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Anomalous diffusion is frequently described by scaled Brownian motion (SBM), a Gaussian process with a power-law time dependent diffusion coefficient. Its mean squared displacement is < x(2)(t) similar or equal to 2K(t)t with K(t) similar or equal to t(alpha-1) for 0 < alpha < 2. SBM may provide a seemingly adequate description in the case of unbounded diffusion, for which its probability density function coincides with that of fractional Brownian motion. Here we show that free SBM is weakly non-ergodic but does not exhibit a significant amplitude scatter of the time averaged mean squared displacement. More severely, we demonstrate that under confinement, the dynamics encoded by SBM is fundamentally different from both fractional Brownian motion and continuous time random walks. SBM is highly non-stationary and cannot provide a physical description for particles in a thermalised stationary system. Our findings have direct impact on the modelling of single particle tracking experiments, in particular, under confinement inside cellular compartments or when optical tweezers tracking methods are used.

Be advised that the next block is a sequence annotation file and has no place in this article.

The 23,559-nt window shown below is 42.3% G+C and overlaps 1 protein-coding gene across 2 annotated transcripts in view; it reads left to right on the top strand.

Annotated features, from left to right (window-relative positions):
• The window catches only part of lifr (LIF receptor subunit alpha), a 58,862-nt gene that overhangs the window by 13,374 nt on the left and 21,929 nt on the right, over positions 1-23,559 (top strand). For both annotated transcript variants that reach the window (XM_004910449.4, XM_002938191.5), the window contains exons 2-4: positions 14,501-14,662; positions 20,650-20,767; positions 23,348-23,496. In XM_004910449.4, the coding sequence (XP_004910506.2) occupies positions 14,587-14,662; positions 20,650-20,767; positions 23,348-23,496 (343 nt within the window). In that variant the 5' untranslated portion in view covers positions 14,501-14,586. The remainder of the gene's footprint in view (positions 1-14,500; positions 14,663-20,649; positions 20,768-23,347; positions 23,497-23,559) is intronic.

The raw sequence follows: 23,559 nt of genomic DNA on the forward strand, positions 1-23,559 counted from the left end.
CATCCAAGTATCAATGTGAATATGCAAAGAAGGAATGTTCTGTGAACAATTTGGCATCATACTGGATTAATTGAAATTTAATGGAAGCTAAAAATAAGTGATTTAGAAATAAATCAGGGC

Anomalous diffusion is frequently described by scaled Brownian motion (SBM){,} a Gaussian process with a power-law time dependent diffusion coefficient. Its mean squared displacement is ?x2(t)? [similar{,} equals] 2K(t)t with K(t) [similar{,} equals] t[small alpha]-1 for 0 < [small alpha] < 2. SBM may provide a seemingly adequate description in the case of unbounded diffusion{,} for which its probability density function coincides with that of fractional Brownian motion. Here we show that free SBM is weakly non-ergodic but does not exhibit a significant amplitude scatter of the time averaged mean squared displacement. More severely{,} we demonstrate that under confinement{,} the dynamics encoded by SBM is fundamentally different from both fractional Brownian motion and continuous time random walks. SBM is highly non-stationary and cannot provide a physical description for particles in a thermalised stationary system. Our findings have direct impact on the modelling of single particle tracking experiments{,} in particular{,} under confinement inside cellular compartments or when optical tweezers tracking methods are used.